A cross-sectional study was conducted for a cohort of 159,390 Korean based on Kangbuk Samsung Health Study (KSHS). Study participants were classified into 5 groups by Asian-specific cut-off of BMI (18.5, 23, 25 and 30 kg/m2). The presence of depression was determined by Center for Epidemiologic Studies-Depression scales (CES-D) = 16 and = 25. The adjusted odd ratios (ORs) for depression were evaluated by multiple logistic regression analysis, in which independent variable was 5 categories of BMI and dependent variable was depression. Subgroup analysis was conducted by gender and age.
When normal group was set as a reference, the adjusted ORs for depression formed U-shaped pattern of relationship with BMI categories [underweight: 1.31 (1.14–1.50), overweight: 0.94 (0.85–1.04), obese group: 1.01 (0.91–1.12), severe obese group: 1.28 (1.05–1.54)]. This pattern of relationship was more prominent in female and young age group than male and elderly subgroup. BMI level with the lowest likelihood of depression was 18.5 kg/m2 to 25 kg/m2 in women and 23 kg/m2 to 25 kg/m2 in men.
There was a U-shaped relationship between depression and BMI categories. This finding suggests that both underweight and severe obesity are associated with the increased risk for depression.
The objective of this family-based whole exome sequencing (WES) is to examine genetic variants of autism spectrum disorder (ASD) in Korean population.
The probands with ASD and their biological parents were recruited in this study. We ascertained diagnosis based on DSM-5™ criteria, using Autism Diagnostic Observation Schedule and Autism Diagnostic Interview–Revised. We selected probands with typical phenotypes of ASD both in social interaction/communication and repetitive behaviour/limited interest domains, with intellectual disability (IQ < 70), for attaining homogeneity of the phenotypes. First, we performed WES minimum 50× for 13 probands and high-coverage pooled sequencing for their parents. We performed additional WES for 38 trio families, at least 100× depth. De novo mutations were confirmed by Sanger sequencing. All the sequence reads were mapped onto the human reference genome (hg19 without Y chromosome). Bioinformatics analyses were performed by BWA-MEM, Picard, GATK, and snpEff for variant annotation. We selected de novo mutation candidates from probands, which are neither detected in two pooled samples nor both parents.
Fifty-one subjects with ASD (5 females, 40∼175 months, mean IQ 42) and their families were included in this study. We discovered 109 de novo variants from 46 families. Twenty-nine variants are expected to be amino acid changing, potentially causing deleterious effects. We assume CELSR3, MYH1, ATXN1, IDUA, NFKB1, and C4A/C4B may have adverse effect on central nerve system.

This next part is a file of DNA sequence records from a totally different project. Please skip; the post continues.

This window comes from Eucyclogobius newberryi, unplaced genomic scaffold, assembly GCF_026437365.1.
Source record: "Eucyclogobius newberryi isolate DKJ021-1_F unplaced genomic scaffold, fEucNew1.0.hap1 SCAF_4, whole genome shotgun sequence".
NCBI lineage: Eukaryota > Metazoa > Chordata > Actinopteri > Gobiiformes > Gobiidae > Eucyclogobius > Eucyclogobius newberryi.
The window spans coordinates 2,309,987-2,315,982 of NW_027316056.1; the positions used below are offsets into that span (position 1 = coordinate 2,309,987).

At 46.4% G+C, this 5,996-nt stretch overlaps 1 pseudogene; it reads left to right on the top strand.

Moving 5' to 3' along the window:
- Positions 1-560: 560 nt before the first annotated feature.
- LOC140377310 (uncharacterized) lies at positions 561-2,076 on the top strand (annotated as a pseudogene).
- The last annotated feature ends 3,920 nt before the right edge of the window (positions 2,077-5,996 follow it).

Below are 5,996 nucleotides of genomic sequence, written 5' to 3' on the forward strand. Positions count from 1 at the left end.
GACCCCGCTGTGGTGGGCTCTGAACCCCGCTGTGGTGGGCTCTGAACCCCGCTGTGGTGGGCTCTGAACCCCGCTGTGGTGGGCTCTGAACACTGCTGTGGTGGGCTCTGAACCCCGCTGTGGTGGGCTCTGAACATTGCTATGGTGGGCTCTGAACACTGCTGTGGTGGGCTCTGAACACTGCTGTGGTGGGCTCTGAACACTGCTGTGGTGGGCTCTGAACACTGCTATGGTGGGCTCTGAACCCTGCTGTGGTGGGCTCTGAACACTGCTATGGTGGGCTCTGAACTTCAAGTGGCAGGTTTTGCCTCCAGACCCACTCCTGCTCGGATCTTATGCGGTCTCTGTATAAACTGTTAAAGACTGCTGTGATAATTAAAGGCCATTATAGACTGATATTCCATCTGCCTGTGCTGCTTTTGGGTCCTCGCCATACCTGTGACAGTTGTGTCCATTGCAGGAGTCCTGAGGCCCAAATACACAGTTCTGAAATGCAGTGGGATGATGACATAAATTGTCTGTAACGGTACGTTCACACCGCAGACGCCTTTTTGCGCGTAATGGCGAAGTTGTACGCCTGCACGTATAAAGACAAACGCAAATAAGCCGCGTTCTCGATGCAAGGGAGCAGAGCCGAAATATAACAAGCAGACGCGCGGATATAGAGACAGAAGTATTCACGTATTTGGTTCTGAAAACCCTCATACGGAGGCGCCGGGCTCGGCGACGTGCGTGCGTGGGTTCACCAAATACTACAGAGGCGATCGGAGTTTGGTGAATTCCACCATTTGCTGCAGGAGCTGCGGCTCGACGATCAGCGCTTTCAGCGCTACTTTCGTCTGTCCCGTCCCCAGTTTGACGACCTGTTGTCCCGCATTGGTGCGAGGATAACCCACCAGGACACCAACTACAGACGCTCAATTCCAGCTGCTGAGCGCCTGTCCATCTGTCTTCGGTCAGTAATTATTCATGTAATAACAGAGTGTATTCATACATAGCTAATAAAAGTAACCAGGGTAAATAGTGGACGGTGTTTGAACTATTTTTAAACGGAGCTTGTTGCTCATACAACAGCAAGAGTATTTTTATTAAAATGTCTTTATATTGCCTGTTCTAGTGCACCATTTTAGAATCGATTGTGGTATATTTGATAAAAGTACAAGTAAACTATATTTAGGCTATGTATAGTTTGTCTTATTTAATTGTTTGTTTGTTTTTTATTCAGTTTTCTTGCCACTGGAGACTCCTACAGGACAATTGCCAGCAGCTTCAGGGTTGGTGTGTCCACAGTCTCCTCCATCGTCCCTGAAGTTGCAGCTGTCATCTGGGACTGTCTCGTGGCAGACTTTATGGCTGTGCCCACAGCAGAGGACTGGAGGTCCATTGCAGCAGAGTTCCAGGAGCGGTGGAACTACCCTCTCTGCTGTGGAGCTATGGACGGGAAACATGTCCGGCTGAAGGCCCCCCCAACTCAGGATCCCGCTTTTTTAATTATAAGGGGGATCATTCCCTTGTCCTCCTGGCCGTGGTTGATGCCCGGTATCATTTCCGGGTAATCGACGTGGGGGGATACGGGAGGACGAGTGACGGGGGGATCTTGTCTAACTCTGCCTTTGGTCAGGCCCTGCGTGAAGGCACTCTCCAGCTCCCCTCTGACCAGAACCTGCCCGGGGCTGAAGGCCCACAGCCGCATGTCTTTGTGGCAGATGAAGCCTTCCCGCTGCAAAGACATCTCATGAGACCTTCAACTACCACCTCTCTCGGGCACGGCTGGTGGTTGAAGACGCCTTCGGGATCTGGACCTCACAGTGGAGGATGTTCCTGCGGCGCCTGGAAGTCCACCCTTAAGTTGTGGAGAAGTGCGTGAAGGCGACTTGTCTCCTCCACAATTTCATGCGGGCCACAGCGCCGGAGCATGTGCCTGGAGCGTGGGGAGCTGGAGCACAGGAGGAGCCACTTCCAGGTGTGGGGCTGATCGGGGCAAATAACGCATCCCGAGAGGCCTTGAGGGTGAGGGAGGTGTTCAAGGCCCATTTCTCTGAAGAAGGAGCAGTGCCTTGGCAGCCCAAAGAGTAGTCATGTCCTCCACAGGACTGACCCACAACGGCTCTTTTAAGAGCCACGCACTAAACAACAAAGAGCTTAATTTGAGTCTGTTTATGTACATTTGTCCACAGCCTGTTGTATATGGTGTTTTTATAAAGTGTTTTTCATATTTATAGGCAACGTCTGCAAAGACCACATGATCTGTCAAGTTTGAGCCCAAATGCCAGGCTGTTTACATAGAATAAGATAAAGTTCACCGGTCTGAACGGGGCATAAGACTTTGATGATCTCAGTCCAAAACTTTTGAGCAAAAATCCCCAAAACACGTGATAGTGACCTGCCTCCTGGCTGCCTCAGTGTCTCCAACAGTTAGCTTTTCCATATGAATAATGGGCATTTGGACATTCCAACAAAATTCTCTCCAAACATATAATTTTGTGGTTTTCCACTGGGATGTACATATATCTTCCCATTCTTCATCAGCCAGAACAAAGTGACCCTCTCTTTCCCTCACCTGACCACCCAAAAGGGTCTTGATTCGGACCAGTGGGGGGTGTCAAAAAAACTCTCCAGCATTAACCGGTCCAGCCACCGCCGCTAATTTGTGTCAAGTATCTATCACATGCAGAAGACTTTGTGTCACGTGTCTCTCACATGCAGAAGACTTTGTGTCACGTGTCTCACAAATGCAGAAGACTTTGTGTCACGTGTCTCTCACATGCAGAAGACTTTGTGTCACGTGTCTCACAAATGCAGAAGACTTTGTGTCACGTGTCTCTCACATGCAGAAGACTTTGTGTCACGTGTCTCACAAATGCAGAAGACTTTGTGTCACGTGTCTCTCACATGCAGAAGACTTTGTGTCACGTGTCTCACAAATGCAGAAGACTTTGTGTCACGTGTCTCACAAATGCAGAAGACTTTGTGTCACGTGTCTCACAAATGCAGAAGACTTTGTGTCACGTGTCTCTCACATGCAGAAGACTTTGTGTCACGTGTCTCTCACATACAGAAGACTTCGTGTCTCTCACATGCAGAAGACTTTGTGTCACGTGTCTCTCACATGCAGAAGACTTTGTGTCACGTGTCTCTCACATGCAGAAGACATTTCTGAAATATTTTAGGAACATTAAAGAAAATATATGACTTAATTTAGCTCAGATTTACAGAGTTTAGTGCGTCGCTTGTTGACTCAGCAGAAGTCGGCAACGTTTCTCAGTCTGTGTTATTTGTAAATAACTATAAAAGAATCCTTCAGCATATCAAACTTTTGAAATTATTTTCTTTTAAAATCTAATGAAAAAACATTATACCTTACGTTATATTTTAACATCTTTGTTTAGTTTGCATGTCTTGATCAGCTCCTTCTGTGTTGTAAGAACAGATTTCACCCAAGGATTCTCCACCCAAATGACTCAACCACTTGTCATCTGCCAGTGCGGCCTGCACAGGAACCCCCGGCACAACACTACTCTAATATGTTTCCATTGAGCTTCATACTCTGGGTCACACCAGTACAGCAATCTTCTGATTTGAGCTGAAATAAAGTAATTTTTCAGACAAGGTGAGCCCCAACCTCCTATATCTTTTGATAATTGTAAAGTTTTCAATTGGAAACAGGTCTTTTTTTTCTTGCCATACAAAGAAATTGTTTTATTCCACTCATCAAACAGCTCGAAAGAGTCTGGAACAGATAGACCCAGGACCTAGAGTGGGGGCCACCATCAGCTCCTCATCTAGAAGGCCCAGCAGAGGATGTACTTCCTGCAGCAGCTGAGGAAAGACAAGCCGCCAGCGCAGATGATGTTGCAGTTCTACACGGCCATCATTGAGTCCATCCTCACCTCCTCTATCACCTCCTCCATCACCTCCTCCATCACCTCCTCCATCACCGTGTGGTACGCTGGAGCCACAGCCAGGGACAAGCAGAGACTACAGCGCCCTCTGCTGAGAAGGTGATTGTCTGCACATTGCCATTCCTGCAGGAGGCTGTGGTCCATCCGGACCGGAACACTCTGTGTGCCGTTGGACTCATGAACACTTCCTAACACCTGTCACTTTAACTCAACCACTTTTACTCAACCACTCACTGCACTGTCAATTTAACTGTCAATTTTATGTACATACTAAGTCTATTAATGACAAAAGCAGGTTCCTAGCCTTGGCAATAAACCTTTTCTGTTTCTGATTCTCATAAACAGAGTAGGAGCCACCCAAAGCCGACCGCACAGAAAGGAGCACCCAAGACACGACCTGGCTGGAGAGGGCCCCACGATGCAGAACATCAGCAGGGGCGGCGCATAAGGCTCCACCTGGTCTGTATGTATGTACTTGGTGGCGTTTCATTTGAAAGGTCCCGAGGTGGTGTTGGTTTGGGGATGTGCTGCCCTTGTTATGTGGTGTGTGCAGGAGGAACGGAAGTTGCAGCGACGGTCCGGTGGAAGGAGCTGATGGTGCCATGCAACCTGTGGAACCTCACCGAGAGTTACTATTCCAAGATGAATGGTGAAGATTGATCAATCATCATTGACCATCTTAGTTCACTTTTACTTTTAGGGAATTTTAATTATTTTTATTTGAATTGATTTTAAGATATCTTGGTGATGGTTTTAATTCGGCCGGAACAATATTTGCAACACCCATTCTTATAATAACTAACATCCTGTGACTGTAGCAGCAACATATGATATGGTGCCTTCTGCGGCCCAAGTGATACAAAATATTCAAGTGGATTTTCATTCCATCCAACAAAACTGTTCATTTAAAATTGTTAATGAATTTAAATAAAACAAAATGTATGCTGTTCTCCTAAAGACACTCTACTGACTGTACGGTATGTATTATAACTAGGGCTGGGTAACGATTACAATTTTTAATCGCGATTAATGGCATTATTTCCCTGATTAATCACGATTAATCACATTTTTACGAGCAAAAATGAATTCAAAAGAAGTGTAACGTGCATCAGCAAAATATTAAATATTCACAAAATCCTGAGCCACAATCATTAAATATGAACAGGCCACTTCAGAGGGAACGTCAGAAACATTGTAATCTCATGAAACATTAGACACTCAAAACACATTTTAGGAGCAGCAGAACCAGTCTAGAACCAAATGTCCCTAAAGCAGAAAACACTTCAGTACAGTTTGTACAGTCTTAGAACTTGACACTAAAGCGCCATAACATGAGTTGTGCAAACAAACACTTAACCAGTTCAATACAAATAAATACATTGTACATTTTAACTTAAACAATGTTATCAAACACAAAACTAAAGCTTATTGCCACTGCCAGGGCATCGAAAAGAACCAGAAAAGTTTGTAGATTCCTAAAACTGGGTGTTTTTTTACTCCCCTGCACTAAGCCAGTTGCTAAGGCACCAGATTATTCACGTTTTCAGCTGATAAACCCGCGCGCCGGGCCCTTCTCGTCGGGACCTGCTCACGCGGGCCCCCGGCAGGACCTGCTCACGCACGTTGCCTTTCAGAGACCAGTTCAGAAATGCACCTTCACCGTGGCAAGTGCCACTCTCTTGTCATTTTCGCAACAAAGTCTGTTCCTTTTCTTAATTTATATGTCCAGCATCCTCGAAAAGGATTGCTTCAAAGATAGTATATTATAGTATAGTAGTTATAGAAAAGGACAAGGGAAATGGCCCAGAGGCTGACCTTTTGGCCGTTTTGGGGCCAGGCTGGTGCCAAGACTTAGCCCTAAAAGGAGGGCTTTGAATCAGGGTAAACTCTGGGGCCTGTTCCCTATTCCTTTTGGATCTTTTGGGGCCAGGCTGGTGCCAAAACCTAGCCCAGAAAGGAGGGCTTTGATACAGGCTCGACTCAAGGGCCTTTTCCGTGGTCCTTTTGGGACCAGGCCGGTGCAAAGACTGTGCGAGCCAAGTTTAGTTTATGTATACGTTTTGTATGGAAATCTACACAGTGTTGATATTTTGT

We observed novel de novo variants which are assumed to contribute to development of ASD with typical phenotypes and low intelligence in WES study.
Disclosure of interest
This work has been supported by Healthcare Technology R&D project (No: A120029) by Ministry of Health and Welfare, Republic of Korea.
Infectious diseases, such as Helicobacter pylori, which produce systemic inflammation may be one key factor in the onset of autoimmunity. The association between H. pylori and antinuclear antibodies (ANA), a marker of autoimmunity, has been understudied. Data from the 1999–2000 National Health and Nutrition Examination Survey were used to evaluate the cross-sectional association between H. pylori seroprevalence and ANA positivity in US adults aged ≥20 years. ANA was measured in a 1:80 dilution of sera by indirect immunofluorescence using HEp-2 cells (positive ⩾3). H. pylori immunoglobulin G enzyme-linked immunosorbent assays were used to categorise individuals as seropositive or seronegative. H. pylori seropositivity and ANA positivity were common in the adult US population, with estimated prevalences of 33.3% and 9.9%, respectively. Both were associated with increasing age. H. pylori seropositivity was associated with higher odds of ANA (prevalence odds ratio = 1.89, 95% confidence interval = 1.08–3.33), adjusted for age, sex, race/ethnicity, educational attainment and body mass index. H. pylori infection may be one key factor in the loss of self-tolerance, contributing to immune dysfunction.
To investigate the association between parity and the risk of incident dementia in women.
We pooled baseline and follow-up data for community-dwelling women aged 60 or older from six population-based, prospective cohort studies from four European and two Asian countries. We investigated the association between parity and incident dementia using Cox proportional hazards regression models adjusted for age, educational level, hypertension, diabetes mellitus and cohort, with additional analysis by dementia subtype (Alzheimer dementia (AD) and non-Alzheimer dementia (NAD)).